The Hippo


Jul 4, 2020








This brave soul takes on the poutine challenge at Chez Vachon. Courtesy photo.

Take the poutine challenge

Visit Chez Vachon (136 Kelley St., Manchester, 625-9660, and order the challenge before 1 p.m. any day. Check out the Chez Vachon Facebook page for photos of recent challengers, or take a peek at the poutine wall at the restaurant.

A French Canadian behemoth
Test your luck (or your gut) with Chez Vachon’s poutine challenge


 Poutine is a foodie treasure in New England. It’s easy to find across the border in Quebec or Montreal, but there are only a handful of restaurants that regularly serve the French Canadian dish in southern New Hampshire. And there’s only one restaurant that serves up a 5-pound version of the french-fries-and-gravy classic.

Manchester’s Chez Vachon started its poutine challenge about four years ago, and since then, only five competitors have been able to finish the behemoth of fries, gravy and cheese curds in the allotted 60 minutes.
A “poutine wall” features the faces of many who have tried the challenge. Those up for the feat can come in and ask for the poutine challenge on any day, co-owner Jessica Perkins said, as long as it’s before 1 p.m. since the restaurant closes at 2 p.m.
“I can’t tell you how many people we have on the wall,” Perkins said. “Out of all the people that have won, there’s been no [single] strategy.”
Challengers have one hour to eat the entire 5-pound plate of poutine. It’s served up on a huge platter plate (about the width of a person and larger than the paper placemats on the table). Losers have to pay for the plate (which costs $21.99), while the winners get the grand poutine free of charge, a hat, a T-shirt and of course, the glory as one of the few to conquer the challenge.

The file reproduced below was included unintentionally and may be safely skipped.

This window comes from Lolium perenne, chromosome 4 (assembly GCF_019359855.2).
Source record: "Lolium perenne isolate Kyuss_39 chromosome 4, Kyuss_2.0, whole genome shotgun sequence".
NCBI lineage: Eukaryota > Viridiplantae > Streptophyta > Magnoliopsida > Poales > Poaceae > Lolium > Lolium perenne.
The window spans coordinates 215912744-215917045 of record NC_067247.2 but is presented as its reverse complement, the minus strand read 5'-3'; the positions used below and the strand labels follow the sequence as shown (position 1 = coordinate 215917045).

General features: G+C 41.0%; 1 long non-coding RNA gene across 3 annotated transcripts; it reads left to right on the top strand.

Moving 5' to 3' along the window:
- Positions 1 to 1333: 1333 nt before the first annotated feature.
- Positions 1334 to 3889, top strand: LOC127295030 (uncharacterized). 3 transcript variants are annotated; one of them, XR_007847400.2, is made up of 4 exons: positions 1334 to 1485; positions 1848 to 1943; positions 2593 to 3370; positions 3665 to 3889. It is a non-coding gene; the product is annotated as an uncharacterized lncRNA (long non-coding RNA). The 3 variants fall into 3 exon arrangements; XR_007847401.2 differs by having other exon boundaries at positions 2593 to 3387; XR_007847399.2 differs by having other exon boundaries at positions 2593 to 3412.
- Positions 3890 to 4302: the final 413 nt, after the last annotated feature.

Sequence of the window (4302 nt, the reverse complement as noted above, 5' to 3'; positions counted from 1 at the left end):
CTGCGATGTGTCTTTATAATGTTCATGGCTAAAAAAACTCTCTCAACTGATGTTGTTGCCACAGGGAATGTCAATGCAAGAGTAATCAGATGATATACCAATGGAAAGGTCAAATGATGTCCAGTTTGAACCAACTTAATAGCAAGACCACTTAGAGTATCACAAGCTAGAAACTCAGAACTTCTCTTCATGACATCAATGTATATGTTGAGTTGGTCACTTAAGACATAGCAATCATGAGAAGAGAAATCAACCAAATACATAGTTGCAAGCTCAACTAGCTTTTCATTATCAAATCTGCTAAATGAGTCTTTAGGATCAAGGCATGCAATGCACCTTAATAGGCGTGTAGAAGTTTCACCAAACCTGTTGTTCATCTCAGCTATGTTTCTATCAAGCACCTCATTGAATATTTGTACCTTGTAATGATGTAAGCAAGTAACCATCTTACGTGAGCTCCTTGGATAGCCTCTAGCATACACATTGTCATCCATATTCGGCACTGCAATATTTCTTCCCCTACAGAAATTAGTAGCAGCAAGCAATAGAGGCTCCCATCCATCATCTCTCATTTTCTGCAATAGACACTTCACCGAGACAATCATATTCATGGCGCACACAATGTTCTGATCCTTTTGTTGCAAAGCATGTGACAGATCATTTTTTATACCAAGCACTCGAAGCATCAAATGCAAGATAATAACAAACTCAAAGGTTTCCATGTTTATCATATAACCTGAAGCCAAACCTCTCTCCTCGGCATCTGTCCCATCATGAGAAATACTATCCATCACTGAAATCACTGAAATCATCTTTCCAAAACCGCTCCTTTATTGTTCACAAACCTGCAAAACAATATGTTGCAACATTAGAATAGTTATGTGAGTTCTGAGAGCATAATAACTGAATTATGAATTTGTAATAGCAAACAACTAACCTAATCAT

The poutine challenge is made with 2 ½ pounds of french fries, 1 pound of cheese curds, and 1 ½ pounds of rich gravy.
“We first thought seven pounds, but we quickly realized that would be impossible,” Perkins said. “For a lot of people, it’s not the amount of food, it’s that the gravy is so rich, it becomes too much after a while.”
Some of the strategies she’s seen include challengers who order vinegar to help eliminate the richness of the gravy, or eat the cheese first, the cheese last, or try to push the gravy to the side.
Perkins said that all the victors finished in under 40 minutes. The record for the fastest challenger is 23 minutes.
“If you don’t get it done in that 30- to 40-minute mark, you’re pretty much done,” she said.
The challenge is also entertaining for diners in the restaurant. When the giant plate of poutine comes out, heads naturally turn. Sometimes other diners will start cheering for competitors. Perkins told the story about one challenger who was nearing the end. People stayed just to watch and cheer him on even after they’d finished their own meals. Unfortunately, that cheering didn’t help when he just couldn’t beat the clock.
The first time Chez Vachon offered the challenge was on the restaurant’s one-year anniversary when a regular customer suggested they offer a timed challenge.
“It kind of just happened naturally,” Perkins said. “It was just an extension of the fact that the poutine is our most popular dish.”
If you’re not up for the 5-pound challenge, Chez Vachon serves the traditional poutine (as a plate or an appetizer) as well as a few alternatives. Diners can order a vegetable poutine with onions, peppers, tomatoes and mushrooms, or a meat poutine with a choice of filling like hamburger, hot dog, Italian sausage, turkey, bacon, link sausage, Kielbasa, ham, steak tips or chicken tenders. 
There are other alternatives too, like a breakfast poutine with home fries instead of french fries, topped with two eggs, the signature Canadian curd cheese and Chez Vachon’s homemade poutine gravy. 
As seen in the May 8th issue of the Hippo.

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